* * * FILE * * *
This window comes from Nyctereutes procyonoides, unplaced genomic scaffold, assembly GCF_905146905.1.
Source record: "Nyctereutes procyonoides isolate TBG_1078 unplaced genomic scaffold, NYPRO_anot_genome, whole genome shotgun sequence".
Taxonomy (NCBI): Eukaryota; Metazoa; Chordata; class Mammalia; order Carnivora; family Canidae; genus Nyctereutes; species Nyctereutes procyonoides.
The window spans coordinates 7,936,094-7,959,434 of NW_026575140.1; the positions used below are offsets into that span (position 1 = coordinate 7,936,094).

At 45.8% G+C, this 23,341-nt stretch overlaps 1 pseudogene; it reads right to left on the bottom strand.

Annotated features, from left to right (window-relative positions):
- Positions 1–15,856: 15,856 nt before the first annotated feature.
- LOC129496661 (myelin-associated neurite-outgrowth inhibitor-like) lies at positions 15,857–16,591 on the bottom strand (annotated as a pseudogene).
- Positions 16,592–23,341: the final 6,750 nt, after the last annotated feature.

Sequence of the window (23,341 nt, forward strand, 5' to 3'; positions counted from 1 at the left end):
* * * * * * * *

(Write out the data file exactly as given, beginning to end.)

This window comes from Nyctereutes procyonoides, unplaced genomic scaffold, assembly GCF_905146905.1.
Source record: "Nyctereutes procyonoides isolate TBG_1078 unplaced genomic scaffold, NYPRO_anot_genome, whole genome shotgun sequence".
Taxonomy (NCBI): Eukaryota; Metazoa; Chordata; class Mammalia; order Carnivora; family Canidae; genus Nyctereutes; species Nyctereutes procyonoides.
The window spans coordinates 7,936,094-7,959,434 of NW_026575140.1; the positions used below are offsets into that span (position 1 = coordinate 7,936,094).

At 45.8% G+C, this 23,341-nt stretch overlaps 1 pseudogene; it reads right to left on the bottom strand.

Annotated features, from left to right (window-relative positions):
- Positions 1–15,856: 15,856 nt before the first annotated feature.
- LOC129496661 (myelin-associated neurite-outgrowth inhibitor-like) lies at positions 15,857–16,591 on the bottom strand (annotated as a pseudogene).
- Positions 16,592–23,341: the final 6,750 nt, after the last annotated feature.

Sequence of the window (23,341 nt, forward strand, 5' to 3'; positions counted from 1 at the left end):